Not All Risk Is Created Equal
A camper who chases a grizzly but won’t risk unprotected sex. A sky diver afraid to stand up to the boss. New research shows that not all risk is created equal and people show a mixture of both risky and non-risky behaviors.
The survey also shows that men are significantly riskier than women overall.
The University of Michigan research refutes the standard theories of risk that group people as either risk-seeking or risk-avoiding, and suggests that we can have a mix of both risky and non-risky behavior depending on the type.
The study appears in the journal Evolutionary Psychology. Daniel Kruger, a research scientist at the U-M School of Public Health, and colleagues X.T. Wang, University of South Dakota, and Andreas Wilke, UCLA, identified areas of risk taking (risk domains) based on the types of challenges that our ancestors faced during many thousands of years of human evolution.
“People are complex,” said Kruger. “Just because somebody seems to be a big risk taker in one area doesn’t mean they will take risks in all areas.”
The types of risks identified include competition with other individuals; competition with other groups; mating and allocating resources for mate attraction; environmental risks (chasing a bear or skydiving); and fertility risks. The study showed that our tendencies for risk taking follow these different types of challenges.
“It is remarkable not just that we were able to identify different areas of risk taking, but also that many of the challenges faced by our ancestors are similar to challenges we face in our modern world today,” Kruger said.
People surveyed for the study were least likely to take fertility risks, and most likely to take risks related to social status in one’s group — like standing up to one’s boss. In all domains, men were significantly more risk taking than women. During human evolution, men competed for social status and resources in order to attract mates. Thus, this pattern is not surprising, Kruger said.
The risks that threaten fertility function differently than the others, Kruger said. Other types of risk have a possible benefit in terms of survival and reproduction. But with fertility risks, there is just a threat to reproduction. They can only cause harm in the evolutionary sense since they would only hurt our ability to procreate.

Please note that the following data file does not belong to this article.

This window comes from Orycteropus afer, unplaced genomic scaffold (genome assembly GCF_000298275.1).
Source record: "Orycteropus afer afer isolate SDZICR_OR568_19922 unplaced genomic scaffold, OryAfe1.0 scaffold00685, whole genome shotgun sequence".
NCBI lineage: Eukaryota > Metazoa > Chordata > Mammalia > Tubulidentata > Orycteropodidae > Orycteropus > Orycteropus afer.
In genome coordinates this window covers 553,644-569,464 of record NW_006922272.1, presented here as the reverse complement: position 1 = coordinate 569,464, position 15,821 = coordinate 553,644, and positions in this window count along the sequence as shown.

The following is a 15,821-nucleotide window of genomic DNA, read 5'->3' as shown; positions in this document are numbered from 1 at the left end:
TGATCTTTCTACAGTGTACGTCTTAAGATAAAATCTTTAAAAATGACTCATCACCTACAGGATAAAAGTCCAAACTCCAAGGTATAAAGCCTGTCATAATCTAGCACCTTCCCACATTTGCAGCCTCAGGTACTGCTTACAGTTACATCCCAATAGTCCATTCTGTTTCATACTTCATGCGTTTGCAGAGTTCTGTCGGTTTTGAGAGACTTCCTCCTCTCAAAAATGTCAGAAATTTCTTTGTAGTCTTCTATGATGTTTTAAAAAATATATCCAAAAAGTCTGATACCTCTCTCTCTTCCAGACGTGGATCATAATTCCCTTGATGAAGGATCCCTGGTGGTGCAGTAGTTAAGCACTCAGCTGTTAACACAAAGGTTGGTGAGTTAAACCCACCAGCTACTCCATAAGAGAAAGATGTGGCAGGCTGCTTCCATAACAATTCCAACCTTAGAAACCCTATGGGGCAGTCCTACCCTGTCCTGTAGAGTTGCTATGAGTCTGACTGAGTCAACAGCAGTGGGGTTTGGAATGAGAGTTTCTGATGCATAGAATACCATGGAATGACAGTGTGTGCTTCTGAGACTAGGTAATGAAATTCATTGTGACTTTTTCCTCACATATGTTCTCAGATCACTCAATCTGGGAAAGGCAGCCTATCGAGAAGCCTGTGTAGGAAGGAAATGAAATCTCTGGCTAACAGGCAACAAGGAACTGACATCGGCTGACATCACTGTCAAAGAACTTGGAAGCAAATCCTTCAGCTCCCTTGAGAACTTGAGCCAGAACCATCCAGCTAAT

“Those were types of risks that weren’t attractive to other people, those risks were the least likely to be taken, and people saw those risks as unattractive in a potential mate,” Kruger said.
Although in most parts of the world, threats from predators may be limited to those making wilderness expeditions, we still live in a world with complex challenges involving other individuals and material investments. The basic elements of our social environment have not changed; we just live on a much larger scale.
http://www.epjournal.net – 2007. 5(3): 555-568
Daniel J. Kruger, School of Public Health, University of Michigan, Ann Arbor, USA. Email: email@example.com (Corresponding author) X.T. Wang, Department of Psychology, University of South Dakota, USA. Email: firstname.lastname@example.org Andreas Wilke, Center for Behavior, Evolution and Culture, UCLA Department of Anthropology, USA. Email: email@example.com
From an evolutionary perspective, human risk-taking behaviors should be viewed in relation to evolutionarily recurrent survival and reproductive problems. In response to recent calls for domain-specific measures of risk-taking, we emphasize the need of evolutionarily valid domains. We report on two studies designed to validate a scale of risky behaviors in domains selected from research and theory in evolutionary psychology and biology, corresponding to reoccurring challenges in the ancestral environment. Behaviors were framed in situations which people would have some chance of encountering in modern times. We identify five domains of risk-taking: between-group competition, within-group competition, mating and resource allocation for mate attraction, environmental risks, and fertility risks. Keywords: risk taking, individual differences, evolutionary domains, adaptation; domain-specificity..